In the same way, the foreign press in May was much agitated by a craze in Europe and Canada (which oddly didn’t make much of a media impact here) for something called SlutWalking. This was born after some hapless Toronto police constable had told a women’s group that if they wished to minimize the dangers of sexual assault, they shouldn’t dress like sluts. You or I might think such unexceptionable advice only a prudent act of deference to reality, but the entire feminist movement seems to have arisen as a single feminist to pronounce anathemata on the head of the poor copper, who of course was forced to issue a groveling apology for his insensitivity. Numbers of them proceeded to parade about their various village commons dressed as sluts — though in some cases they had to carry signs or write the word on their outfits so that people would know what they were supposed to be — in order to tell reality where it could get off.
The week after Bridesmaids opened to a strong second-place box-office showing behind the teenage superhero movie Thor, the New York Times Magazine ran a curious piece by British blue-stocking Jenny Diski titled "An Unspeakable Word Is the Word That Has to Be Spoken." It was a paradoxical title, as the unspeakable word that had to be spoken — a well-known vulgarism for the female pudenda — remained unspoken and even unwritten in the article itself, although it echoed throughout. Among other fascinating tidbits, for instance, Ms Diski revealed that the BBC had lately been the scene of a violation of the taboo on two separate occasions as news readers had attempted and unaccountably failed to pronounce the surname of the British culture minister, Jeremy Hunt.
The Times, perhaps with a vague sense of being mocked for its prudery by one of its own contributors, appended to Ms Diski’s article an excerpt from the New York Times Style Manual’s entry for "Obscenity, Vulgarity, Profanity" by way of explanation. After citing the principle of "civility" as the nearest it could come to a reason for the paper’s reticence, it included the following warning injunction, that "an article should not seem to be saying, ‘Look, I want to use this word, but they won’t let me.’" More than one reader seems to have complained about Ms Diski’s apparent breach of the paper’s own standards, as the matter was subsequently taken up by the paper’s "Public Editor," Arthur Brisbane, who sought an explanation from the magazine’s editor, Hugo Lindgren. He was told that the latter, together with a staffer whose official title appears to be "associate managing editor for standards" — and you wonder why the Times is going broke! — had "discussed the question and decided carefully on how to handle it." So that’s all right then. As Mr Brisbane put it "I suppose we can feel assured that this loitering at the edge of propriety is not done heedlessly."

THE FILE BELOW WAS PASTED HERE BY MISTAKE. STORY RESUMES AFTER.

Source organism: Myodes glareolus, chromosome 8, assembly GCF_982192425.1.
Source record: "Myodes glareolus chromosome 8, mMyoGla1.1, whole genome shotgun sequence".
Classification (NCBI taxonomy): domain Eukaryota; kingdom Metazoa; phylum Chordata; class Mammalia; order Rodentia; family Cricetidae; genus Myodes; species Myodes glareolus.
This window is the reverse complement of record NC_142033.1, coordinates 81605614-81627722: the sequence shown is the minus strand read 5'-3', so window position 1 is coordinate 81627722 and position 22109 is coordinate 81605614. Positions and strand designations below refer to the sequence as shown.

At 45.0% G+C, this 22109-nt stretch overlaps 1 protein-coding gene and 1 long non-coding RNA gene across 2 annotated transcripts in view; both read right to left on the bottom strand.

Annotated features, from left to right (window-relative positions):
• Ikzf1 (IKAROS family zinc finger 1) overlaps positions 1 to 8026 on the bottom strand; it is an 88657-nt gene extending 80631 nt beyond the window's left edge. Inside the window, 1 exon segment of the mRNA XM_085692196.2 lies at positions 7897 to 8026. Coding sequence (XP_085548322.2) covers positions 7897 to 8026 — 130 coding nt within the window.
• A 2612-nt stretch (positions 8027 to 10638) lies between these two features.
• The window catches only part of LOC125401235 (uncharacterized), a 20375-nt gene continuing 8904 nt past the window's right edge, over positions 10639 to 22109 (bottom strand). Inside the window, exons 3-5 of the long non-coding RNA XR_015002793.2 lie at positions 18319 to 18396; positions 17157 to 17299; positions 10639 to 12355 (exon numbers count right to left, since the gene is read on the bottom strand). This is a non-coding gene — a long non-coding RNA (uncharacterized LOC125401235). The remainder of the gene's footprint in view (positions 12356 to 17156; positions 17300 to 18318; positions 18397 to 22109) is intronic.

Actually, I would have guessed that it was not. The paper’s edging up to that "edge of propriety" could not have been done without being mindful that such forbidden territory is the natural home of culture in an age whose critical vocabulary recognizes no higher term of praise than "transgressive." Like other journalistic organs, The Times can hardly ignore this if it wants to be taken seriously. The only odd thing is that it remains so hesitant, not to mention shame-faced and apologetic, about its own departure from what are so clearly (as Ms Diski points out) outmoded standards of propriety. Maybe this is because even the most culturally edgy, among whom the Times would clearly wish to be counted, feel a residual sense of decorum not only about the pudenda — which in Latin means "that which it is fitting to be ashamed of" — but about other physical realities that are no less real for being kept tastefully out of sight. Come to think of it, isn’t that also what women used to do with their capacity for cracking tasteless jokes?